Nietzsche, Friedrich (1844–1900)

DOI: 10.4324/9780415249126-DC057-1
Version: v1,  Published online: 1998
Retrieved May 20, 2019, from

4. Truth and metaphysics

In the writings of his early and middle periods, Nietzsche often appears to deny that any of our theories and beliefs are really true. By the end of his final period, he denies only metaphysical truth. The rejection of metaphysics forms the cornerstone of his later philosophy.

What Nietzsche rejects as metaphysics is first and foremost a belief in a second world, a metaphysical or true world. Human, All Too Human offers a genealogy of this belief. Receiving their first idea of a second world from dreams, human beings originally share with ‘everything organic’ a belief in the existence of permanent things (substance) and free will. When reflection dawns and they fail to find evidence of these in the world accessible to empirical methods, they conclude that these methods are faulty, and that the real world is accessible only to non-empirical methods. They thus take the empirical world to be a mere appearance or distortion of a second world, which is thereby constituted as the true one. Metaphysics is purported knowledge of this non-empirical world. The Birth of Tragedy affirms metaphysics in this sense - ‘an artists’ metaphysics’ he later called it - in the suggestion that perception and science confine us to mere appearance, whereas truth is accessible in the special kind of preconceptual experience characteristic of Dionysian art.

Human, All Too Human sets out to undermine metaphysics by showing that knowledge of a non-empirical world is cognitively superfluous. Nietzsche’s Enlightenment predecessors had already established the adequacy of empirical methods to explain what goes on in the nonhuman world. However, belief in a metaphysical world persisted because that world is assumed to be necessary to account for the things of the highest value in the human world. Nietzsche sought to explain the origin of this assumption and to undermine it. The assumption was made, he claims, because thinkers were unable to see how things could originate from their opposites: disinterested contemplation from lust, living for others from egoism, rationality from irrationality. They could deny this origination only by positing for ‘the more highly valued thing a miraculous source in the very kernel and being of the “thing-in-itself”’. Nietzsche offers a naturalistic account of higher things, which presents them as sublimations of despised things and therefore as ‘human, all too human’. Once it is clear that we can explain their origin without positing a metaphysical world, he expects the interest in such a world to die out. We cannot deny the bare possibility of its existence, however, because ‘we view all things through the human head and cannot cut this head off; yet the question remains what of the world would still be there if we had cut it off’ ( Human §§1, 9 [ Werke IV.3: 19, 25]).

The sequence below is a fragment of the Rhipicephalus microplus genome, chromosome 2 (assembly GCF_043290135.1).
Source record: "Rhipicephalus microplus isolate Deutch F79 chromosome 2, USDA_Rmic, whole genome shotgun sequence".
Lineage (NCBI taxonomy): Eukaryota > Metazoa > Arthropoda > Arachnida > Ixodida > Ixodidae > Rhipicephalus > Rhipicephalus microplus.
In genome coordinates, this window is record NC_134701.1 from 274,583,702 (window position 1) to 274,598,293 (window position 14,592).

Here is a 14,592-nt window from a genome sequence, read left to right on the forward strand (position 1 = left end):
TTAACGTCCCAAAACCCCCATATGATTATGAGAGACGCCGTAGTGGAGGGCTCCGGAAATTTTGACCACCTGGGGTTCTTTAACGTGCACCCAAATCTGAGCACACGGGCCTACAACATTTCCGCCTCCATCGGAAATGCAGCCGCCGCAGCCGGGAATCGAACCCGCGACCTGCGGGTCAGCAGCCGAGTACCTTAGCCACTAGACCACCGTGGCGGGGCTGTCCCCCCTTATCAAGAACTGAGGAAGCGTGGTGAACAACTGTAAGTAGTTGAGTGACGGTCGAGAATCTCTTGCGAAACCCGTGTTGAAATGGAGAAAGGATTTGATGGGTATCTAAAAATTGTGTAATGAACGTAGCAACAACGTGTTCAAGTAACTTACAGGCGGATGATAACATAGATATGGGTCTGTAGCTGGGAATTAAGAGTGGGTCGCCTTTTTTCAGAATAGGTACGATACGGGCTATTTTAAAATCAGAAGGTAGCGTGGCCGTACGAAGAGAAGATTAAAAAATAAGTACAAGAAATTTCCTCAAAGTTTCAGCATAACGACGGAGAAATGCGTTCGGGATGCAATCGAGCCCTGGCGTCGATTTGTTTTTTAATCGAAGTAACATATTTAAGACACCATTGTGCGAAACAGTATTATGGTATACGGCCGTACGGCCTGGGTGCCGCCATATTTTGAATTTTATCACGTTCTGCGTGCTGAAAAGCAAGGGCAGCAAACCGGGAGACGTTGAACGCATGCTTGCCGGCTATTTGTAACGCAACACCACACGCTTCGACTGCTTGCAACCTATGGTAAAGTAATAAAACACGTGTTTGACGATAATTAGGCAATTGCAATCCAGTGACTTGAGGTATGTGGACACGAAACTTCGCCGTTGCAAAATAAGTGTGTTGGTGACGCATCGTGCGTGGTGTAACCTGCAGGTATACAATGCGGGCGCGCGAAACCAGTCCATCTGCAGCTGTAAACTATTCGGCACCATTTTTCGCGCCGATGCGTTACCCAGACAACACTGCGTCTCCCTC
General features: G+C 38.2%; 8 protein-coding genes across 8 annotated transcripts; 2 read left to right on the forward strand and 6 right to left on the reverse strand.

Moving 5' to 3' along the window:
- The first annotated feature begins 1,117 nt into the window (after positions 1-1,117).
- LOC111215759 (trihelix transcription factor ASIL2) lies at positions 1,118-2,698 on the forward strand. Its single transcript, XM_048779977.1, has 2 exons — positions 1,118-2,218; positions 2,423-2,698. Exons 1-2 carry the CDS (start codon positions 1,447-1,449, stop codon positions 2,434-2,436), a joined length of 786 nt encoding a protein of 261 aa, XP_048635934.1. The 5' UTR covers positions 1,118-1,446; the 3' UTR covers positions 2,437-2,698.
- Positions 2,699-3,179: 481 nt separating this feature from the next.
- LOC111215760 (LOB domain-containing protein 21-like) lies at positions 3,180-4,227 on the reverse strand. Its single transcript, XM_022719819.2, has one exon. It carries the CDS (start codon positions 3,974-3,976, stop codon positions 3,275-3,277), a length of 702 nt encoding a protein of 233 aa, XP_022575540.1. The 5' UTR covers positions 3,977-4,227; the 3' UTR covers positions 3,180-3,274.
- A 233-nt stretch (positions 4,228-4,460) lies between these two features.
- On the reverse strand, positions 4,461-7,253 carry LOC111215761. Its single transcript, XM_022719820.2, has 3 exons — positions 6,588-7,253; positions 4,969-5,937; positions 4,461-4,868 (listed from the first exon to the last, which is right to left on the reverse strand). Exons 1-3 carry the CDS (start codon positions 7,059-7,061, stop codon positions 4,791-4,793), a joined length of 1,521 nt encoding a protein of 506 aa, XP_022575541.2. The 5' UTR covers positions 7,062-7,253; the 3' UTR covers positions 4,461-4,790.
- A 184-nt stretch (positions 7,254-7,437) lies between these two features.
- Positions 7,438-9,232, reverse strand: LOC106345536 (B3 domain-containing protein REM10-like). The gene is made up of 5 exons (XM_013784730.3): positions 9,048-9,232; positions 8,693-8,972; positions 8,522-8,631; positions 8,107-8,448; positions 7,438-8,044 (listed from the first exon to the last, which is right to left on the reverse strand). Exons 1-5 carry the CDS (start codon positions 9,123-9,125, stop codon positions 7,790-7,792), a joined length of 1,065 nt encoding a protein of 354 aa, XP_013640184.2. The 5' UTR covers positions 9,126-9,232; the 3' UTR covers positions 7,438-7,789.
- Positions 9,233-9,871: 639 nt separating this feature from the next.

Nietzsche later goes a step further and denies the very existence of a metaphysical world. His history of the ‘true’ world in Twilight of the Idols offers a six-stage sketch of how the metaphysical world came to be recognized as a ‘fable’. Stage Four corresponds to the position of Human: the ‘true’ world is cognitively superfluous. In Stage Five, its existence is denied. Stage Six adds that without a true world, there is no merely apparent world either: the empirical world originally picked out as ‘merely apparent’ is the only world there is. Nietzsche thus makes clear that he has moved beyond the assumption that there might be a metaphysical world to a positing of the empirical world as the only one. He dismisses the whole idea of a second world as unintelligible. The books after Beyond Good and Evil proceed on this assumption: they no longer claim that the empirical world is a mere appearance or, what amounts to the same thing, that empirical truths are illusions or falsifications.

Citing this article:
Clark, Maudemarie. Truth and metaphysics. Nietzsche, Friedrich (1844–1900), 1998, doi:10.4324/9780415249126-DC057-1. Routledge Encyclopedia of Philosophy, Taylor and Francis,
Copyright © 1998-2019 Routledge.

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